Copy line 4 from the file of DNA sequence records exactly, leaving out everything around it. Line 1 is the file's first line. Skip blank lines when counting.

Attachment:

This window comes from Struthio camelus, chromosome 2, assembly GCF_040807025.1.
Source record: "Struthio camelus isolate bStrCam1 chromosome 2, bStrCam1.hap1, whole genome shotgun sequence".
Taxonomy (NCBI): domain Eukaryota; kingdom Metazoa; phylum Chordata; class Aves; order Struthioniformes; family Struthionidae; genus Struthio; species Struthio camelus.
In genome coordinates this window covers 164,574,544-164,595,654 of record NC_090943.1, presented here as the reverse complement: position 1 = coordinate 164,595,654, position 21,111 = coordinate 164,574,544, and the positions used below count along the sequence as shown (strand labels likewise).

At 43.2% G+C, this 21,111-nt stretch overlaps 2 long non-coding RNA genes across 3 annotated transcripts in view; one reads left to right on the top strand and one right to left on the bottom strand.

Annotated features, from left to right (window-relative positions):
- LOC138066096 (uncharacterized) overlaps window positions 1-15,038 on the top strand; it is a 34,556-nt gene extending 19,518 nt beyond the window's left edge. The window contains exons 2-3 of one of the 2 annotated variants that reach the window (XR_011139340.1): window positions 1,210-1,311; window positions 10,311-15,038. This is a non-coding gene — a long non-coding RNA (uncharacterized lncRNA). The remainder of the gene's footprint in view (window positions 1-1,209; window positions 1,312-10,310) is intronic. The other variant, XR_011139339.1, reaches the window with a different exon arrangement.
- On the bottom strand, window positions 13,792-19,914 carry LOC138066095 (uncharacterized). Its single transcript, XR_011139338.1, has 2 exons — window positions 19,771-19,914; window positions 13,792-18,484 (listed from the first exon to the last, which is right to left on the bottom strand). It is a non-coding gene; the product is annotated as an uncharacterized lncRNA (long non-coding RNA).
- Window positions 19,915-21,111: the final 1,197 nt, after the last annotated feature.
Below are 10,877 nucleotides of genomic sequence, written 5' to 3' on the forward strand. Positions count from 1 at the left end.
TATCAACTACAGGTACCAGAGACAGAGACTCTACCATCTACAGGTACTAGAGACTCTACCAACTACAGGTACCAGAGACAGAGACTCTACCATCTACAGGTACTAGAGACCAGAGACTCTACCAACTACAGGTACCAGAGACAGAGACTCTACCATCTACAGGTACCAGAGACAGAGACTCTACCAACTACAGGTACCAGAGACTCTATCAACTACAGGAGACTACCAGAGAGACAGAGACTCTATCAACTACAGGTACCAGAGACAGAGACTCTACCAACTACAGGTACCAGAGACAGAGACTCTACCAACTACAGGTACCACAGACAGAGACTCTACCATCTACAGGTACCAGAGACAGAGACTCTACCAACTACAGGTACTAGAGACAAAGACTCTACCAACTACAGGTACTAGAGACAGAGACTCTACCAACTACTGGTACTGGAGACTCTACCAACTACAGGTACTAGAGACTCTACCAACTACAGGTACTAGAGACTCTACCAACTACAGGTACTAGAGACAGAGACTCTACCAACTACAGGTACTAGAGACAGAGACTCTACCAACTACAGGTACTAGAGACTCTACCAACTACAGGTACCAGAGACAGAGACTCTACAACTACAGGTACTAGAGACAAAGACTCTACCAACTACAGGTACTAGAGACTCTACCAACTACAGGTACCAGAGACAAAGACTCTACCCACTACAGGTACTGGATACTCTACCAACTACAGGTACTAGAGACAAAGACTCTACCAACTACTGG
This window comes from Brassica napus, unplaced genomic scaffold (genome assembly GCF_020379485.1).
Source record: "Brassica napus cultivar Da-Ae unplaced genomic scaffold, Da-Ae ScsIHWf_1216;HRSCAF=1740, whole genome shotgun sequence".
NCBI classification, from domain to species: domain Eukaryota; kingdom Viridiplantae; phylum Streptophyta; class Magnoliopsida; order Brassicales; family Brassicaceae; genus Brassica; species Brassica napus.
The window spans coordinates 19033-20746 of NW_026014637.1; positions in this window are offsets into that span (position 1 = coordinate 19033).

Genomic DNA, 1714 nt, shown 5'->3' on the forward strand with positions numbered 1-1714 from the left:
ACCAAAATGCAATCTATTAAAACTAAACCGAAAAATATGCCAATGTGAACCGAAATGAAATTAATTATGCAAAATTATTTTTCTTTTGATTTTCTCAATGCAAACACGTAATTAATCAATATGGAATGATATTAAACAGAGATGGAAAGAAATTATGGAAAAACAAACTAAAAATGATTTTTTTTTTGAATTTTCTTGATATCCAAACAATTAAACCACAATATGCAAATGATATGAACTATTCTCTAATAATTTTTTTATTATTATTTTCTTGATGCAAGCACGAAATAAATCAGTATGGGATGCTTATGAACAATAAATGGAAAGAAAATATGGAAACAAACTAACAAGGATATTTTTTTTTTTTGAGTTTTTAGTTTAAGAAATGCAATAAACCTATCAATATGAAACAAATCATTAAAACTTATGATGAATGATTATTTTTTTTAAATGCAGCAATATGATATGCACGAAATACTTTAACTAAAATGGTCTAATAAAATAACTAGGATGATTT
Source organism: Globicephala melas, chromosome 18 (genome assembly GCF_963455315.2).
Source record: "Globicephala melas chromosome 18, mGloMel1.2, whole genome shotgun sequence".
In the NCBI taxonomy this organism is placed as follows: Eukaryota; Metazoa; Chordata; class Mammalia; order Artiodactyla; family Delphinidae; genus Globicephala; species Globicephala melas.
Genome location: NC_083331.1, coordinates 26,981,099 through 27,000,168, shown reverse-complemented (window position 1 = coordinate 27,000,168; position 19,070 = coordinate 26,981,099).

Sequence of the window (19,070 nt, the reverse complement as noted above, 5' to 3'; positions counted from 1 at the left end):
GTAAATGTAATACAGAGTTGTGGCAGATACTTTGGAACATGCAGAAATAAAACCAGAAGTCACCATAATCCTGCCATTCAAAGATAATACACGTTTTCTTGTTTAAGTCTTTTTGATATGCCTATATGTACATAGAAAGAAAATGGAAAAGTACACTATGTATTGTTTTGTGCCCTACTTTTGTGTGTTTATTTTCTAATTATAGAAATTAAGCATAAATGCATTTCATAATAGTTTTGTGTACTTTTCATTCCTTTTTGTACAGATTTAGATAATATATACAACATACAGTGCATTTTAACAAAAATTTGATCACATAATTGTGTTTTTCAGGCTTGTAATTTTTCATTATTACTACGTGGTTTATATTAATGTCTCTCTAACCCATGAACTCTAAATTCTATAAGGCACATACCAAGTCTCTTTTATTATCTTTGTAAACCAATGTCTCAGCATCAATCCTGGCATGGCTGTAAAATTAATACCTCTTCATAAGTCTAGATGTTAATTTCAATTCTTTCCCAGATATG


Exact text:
In genome coordinates this window covers 164,574,544-164,595,654 of record NC_090943.1, presented here as the reverse complement: position 1 = coordinate 164,595,654, position 21,111 = coordinate 164,574,544, and the positions used below count along the sequence as shown (strand labels likewise).